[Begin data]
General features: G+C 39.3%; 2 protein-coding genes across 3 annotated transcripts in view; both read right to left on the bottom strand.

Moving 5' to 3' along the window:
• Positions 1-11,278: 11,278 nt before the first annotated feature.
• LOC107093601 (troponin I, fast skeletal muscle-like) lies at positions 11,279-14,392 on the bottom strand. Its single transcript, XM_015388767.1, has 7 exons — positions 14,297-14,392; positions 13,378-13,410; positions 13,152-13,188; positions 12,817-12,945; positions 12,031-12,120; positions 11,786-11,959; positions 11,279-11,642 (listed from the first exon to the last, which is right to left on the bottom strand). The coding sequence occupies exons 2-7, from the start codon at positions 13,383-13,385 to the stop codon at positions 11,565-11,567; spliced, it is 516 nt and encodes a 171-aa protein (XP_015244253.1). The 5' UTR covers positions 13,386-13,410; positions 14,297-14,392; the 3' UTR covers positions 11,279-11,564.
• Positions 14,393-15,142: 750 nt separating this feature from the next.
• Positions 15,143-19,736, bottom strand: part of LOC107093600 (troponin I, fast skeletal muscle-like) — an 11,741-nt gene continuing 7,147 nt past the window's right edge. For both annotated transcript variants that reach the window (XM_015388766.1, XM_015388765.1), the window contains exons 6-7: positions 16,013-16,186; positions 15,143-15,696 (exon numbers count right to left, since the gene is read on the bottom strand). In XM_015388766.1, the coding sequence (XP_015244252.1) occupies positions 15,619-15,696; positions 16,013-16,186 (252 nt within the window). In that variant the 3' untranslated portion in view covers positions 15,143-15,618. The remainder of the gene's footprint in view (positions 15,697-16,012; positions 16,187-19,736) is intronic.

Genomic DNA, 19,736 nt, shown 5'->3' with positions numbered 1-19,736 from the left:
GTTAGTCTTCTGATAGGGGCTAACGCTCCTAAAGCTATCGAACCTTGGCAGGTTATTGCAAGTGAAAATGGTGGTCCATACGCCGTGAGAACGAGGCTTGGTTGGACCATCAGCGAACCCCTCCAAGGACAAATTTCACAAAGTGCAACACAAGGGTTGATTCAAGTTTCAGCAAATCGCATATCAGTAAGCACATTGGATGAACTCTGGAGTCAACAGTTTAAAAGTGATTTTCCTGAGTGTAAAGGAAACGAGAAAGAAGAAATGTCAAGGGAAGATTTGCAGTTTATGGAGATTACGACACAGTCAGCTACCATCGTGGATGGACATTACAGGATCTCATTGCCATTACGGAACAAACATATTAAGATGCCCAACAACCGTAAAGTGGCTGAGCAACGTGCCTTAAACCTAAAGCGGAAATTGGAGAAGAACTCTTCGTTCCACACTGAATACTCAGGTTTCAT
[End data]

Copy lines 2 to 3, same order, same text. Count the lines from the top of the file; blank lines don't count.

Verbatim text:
Moving 5' to 3' along the window:
• Positions 1-11,278: 11,278 nt before the first annotated feature.